About 750,000 young U.S. women between the ages of 15 and 19 become pregnant each year, and unintended teen pregnancy is a major public health issue. Many U.S. women are unaware of how emergency contraception works and where to find it. ECP is a safe and effective form of contraception, which can be used to prevent pregnancy when other forms of contraception (like birth control pills or condoms) have not been used or have failed, Mollen said. ECP can be taken up to five days after unprotected intercourse, and is most effective the sooner it is taken.

Those interview participants expressed concern about side effects such as feeling sick or vomiting, and effectiveness of the pill. Some participants described ECP as easier, more effective and faster to use than oral contraceptives. When asked to describe the type of person who would use ECP, participants painted a generally negative picture.

The researchers said that conversations about ECP with teens need to address specific concerns for that age group, such as side effects of the medication and confidentiality issues. Since users of ECP were portrayed negatively by participants, healthcare providers may also offer portraits of actual users and the similarity to oral contraceptives, the researchers concluded.

The study was supported by a grant from the National Institute of Health. Additional funding was through the Craig-Dalsimer Fund and the Foerderer-Murray Award, both at Children's Hospital.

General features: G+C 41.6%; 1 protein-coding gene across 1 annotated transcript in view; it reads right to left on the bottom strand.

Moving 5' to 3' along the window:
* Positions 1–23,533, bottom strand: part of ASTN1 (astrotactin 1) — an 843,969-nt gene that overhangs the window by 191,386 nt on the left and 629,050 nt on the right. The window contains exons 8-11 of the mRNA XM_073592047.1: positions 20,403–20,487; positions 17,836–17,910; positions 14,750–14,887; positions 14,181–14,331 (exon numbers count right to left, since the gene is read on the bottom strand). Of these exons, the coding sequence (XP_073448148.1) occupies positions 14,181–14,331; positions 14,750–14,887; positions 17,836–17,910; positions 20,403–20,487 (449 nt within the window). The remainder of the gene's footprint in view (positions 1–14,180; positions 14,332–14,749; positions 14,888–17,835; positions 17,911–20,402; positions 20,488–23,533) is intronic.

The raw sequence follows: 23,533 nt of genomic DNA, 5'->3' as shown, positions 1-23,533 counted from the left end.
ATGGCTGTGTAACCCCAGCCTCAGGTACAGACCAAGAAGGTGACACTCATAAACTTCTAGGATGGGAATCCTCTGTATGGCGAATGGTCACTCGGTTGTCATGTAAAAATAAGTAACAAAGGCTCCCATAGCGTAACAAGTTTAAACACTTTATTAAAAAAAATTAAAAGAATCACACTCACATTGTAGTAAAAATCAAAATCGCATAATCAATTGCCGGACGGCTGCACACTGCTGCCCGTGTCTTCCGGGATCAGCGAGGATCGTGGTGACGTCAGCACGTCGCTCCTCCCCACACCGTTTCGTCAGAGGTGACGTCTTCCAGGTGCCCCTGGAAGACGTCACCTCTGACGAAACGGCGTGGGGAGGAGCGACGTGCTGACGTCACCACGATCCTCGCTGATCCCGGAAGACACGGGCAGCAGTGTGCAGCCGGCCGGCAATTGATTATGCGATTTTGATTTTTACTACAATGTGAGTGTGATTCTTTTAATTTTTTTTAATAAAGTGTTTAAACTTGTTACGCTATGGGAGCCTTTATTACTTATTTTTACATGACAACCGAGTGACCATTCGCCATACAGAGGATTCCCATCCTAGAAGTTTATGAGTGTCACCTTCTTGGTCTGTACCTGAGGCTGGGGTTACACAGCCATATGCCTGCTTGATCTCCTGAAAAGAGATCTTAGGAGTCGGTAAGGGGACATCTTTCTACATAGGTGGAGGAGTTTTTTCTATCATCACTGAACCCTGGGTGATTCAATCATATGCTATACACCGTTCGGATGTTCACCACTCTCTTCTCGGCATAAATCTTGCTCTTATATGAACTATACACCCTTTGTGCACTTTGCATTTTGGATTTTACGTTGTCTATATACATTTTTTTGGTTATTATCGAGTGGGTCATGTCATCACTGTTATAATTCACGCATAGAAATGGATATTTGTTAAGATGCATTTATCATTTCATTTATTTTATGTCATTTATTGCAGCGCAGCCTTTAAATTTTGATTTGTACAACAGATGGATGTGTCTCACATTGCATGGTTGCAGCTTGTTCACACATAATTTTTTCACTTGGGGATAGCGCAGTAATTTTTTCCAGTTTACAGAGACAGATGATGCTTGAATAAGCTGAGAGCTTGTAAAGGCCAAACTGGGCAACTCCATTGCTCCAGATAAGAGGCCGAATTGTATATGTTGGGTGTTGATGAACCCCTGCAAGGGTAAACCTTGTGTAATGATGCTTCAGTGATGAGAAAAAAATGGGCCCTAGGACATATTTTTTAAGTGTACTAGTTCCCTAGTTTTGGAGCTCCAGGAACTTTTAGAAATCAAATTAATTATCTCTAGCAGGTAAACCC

Other authors are Katie L. Hayes, B.S.; Marah Gotcsik, M.D.; and Donald F. Schwarz, M.D., M.P.H. from the Children's Hospital of Philadelphia, and Frances K. Barg, Ph.D. and Nakeisha M. Blades, B.A., from The University of Pennsylvania.


Story Source:

The above story is based on materials provided by Children's Hospital of Philadelphia. Note: Materials may be edited for content and length.


Cite This Page:

Children's Hospital of Philadelphia. "Education Needed To Decrease Teens' Misconception About Emergency Contraception." ScienceDaily. ScienceDaily, 21 August 2008. <www.sciencedaily.com/releases/2008/08/080819160157.htm>.
Children's Hospital of Philadelphia. (2008, August 21). Education Needed To Decrease Teens' Misconception About Emergency Contraception. ScienceDaily. Retrieved November 22, 2014 from www.sciencedaily.com/releases/2008/08/080819160157.htm
Children's Hospital of Philadelphia. "Education Needed To Decrease Teens' Misconception About Emergency Contraception." ScienceDaily. www.sciencedaily.com/releases/2008/08/080819160157.htm (accessed November 22, 2014).